Our dangerous obsession with efficiency
Appeal to efficiency is instinctive, seems right, and is immediately rewarded.
Efficiency is also dangerous and soul-destroying. Resilience, safety, health, beauty, love, and life all come from systems that don’t run out of resources, that have unused left overs. The very best bits are the bits we don’t get paid for. The most amazing insights and product ideas come from teams who are put in situations that give them time to think and things to think about.
We hear all the time about productivity gains, efficiency tips, saving time, saving money. It’s easy to end up compulsively chasing some ideal of efficiency. A common objection to the introduction of some governance or security controls is that it’s wasting resources: time, attention, money.
A system running at 100% efficiency or utilization cannot absorb changes, cannot overcome a fluctuation in supply, cannot handle someone calling in sick or a flight being delayed or pausing to tie your shoe or hug a puppy. It is brittle and disgusting. Asking to remove toil or repetitive mind-numbing tasks is far more reasonable than the pursuit of efficiency.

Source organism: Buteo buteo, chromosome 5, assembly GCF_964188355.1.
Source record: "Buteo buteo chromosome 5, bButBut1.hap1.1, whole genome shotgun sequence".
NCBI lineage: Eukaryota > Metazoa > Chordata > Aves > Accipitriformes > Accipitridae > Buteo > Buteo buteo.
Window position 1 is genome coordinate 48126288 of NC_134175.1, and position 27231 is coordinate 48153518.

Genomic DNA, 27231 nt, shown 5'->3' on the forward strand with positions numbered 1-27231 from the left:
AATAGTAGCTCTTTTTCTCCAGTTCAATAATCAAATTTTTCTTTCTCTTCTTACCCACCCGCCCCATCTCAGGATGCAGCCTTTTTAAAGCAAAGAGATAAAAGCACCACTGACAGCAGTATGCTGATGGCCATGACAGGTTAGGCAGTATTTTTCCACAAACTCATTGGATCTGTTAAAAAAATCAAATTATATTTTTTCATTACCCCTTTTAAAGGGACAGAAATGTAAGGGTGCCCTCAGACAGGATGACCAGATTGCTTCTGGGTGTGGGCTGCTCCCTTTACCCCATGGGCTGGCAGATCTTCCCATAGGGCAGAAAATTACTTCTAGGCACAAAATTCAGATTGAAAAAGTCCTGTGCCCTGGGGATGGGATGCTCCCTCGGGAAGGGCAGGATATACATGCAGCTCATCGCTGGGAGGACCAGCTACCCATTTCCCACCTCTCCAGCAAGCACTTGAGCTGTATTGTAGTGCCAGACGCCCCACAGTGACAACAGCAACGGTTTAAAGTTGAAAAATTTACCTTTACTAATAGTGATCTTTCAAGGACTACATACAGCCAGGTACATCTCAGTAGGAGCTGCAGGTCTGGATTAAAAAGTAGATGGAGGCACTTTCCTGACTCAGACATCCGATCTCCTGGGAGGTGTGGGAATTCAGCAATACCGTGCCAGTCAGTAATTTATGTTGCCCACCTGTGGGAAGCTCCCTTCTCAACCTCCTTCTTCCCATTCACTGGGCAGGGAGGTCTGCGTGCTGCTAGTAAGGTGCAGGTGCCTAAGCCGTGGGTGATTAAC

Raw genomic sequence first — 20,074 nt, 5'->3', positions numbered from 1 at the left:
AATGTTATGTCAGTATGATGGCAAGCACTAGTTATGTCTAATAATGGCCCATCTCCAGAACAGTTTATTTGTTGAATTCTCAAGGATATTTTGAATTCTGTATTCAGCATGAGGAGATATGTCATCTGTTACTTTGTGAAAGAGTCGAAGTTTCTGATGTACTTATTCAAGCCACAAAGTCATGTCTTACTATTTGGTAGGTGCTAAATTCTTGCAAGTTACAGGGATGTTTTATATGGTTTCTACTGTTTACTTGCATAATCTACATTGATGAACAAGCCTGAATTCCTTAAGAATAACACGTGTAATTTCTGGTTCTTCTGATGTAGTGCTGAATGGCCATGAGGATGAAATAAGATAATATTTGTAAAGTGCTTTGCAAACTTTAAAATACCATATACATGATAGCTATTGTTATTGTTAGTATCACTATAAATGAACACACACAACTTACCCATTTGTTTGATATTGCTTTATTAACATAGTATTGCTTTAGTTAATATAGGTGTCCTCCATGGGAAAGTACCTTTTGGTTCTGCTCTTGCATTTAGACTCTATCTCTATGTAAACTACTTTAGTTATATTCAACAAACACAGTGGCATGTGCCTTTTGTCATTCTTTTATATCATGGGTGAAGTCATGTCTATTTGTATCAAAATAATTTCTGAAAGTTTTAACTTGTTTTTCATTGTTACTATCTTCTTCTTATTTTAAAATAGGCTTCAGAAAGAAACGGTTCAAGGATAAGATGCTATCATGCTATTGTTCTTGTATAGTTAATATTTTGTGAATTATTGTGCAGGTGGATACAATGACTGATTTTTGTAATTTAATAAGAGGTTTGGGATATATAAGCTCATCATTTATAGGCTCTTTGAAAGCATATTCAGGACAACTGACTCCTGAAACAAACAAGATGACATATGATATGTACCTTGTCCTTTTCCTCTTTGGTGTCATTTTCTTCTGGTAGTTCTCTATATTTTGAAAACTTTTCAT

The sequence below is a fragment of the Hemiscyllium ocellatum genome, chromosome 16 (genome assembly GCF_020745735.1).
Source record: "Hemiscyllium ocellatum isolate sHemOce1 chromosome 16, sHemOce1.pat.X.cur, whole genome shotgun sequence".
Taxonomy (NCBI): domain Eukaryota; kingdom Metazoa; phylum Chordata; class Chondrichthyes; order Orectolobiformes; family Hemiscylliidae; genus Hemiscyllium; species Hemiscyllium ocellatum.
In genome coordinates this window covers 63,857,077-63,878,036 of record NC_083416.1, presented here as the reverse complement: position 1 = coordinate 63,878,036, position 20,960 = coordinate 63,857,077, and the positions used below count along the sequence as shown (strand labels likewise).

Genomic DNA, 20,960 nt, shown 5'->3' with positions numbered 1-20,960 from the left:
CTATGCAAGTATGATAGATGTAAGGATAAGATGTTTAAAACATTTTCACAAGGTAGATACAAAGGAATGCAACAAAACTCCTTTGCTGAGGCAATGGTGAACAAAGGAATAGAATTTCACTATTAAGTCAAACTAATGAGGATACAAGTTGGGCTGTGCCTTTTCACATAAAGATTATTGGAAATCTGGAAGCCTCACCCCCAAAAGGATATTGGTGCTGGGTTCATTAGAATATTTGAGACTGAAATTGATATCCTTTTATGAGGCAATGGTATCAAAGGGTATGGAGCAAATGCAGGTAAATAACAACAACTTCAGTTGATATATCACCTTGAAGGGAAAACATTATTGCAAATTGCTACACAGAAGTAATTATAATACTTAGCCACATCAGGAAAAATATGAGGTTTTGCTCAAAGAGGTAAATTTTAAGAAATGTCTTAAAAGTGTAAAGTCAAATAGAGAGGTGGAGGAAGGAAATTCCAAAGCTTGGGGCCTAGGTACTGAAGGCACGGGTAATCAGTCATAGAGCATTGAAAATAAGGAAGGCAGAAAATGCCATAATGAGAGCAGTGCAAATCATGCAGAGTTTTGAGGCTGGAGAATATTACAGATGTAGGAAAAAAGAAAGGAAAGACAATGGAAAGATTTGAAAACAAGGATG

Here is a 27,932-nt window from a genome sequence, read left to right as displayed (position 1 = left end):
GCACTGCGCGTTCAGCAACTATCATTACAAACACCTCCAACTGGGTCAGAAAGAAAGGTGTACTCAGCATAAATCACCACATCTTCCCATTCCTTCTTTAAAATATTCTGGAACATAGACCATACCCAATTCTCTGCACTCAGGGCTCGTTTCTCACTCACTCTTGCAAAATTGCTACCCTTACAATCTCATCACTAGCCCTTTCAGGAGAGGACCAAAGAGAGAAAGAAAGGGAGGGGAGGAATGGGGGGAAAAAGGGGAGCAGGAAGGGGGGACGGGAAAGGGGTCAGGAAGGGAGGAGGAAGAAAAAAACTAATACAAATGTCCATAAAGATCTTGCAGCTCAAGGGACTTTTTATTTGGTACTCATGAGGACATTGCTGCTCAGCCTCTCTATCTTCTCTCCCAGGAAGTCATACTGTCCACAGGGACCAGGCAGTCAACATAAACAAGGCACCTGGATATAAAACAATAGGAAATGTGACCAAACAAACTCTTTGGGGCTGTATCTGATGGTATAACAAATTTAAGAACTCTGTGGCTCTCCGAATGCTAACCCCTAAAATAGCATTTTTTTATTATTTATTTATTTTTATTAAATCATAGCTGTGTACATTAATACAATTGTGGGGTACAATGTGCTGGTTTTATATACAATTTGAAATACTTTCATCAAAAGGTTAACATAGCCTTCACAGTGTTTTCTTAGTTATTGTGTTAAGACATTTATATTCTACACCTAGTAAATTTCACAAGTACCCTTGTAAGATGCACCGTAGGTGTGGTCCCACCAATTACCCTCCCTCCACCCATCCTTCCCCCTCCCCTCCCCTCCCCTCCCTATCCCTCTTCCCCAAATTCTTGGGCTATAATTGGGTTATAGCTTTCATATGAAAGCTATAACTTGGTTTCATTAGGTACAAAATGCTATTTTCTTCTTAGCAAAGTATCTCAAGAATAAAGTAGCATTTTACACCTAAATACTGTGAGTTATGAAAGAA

- is it waste when we arrive a few minutes early and calmly contemplate our appointment?
- is it waste when the plane has fuel left over after the flight?
- is it waste when we have wood for the stove left over at the end of the winter?
- is it waste when we read poetry instead of doing billable work on Sunday morning? How about Thursday morning?
- is it waste when companies pay employees to work on community volunteer projects?
- is it waste when a team goes to an offsite meeting to work out strategies and plans for the upcoming year?
- is it waste when there is paint left over in the tube after the art is completed?
- is it waste when the hospital didn’t use all of the flu shots before the season ended?
- is it waste when there are more sunrises left in the universe than we can ever see?
- is it waste that only a small percentage of the suns energy reaches the earth?
- is it waste when we go for a walk around the park to exercise?
- is it waste when we read books from other fields?
- is it waste to take dance classes, flying lessons, cooking courses, learn another language, or start a YouTube channel?
Can you think of an example when you made a great leap forward due to having time to pause and think rather than efficiently and mindlessly churning through your TODO list?
I’d love to hear about it. Hit reply and tell me the story - if you have time.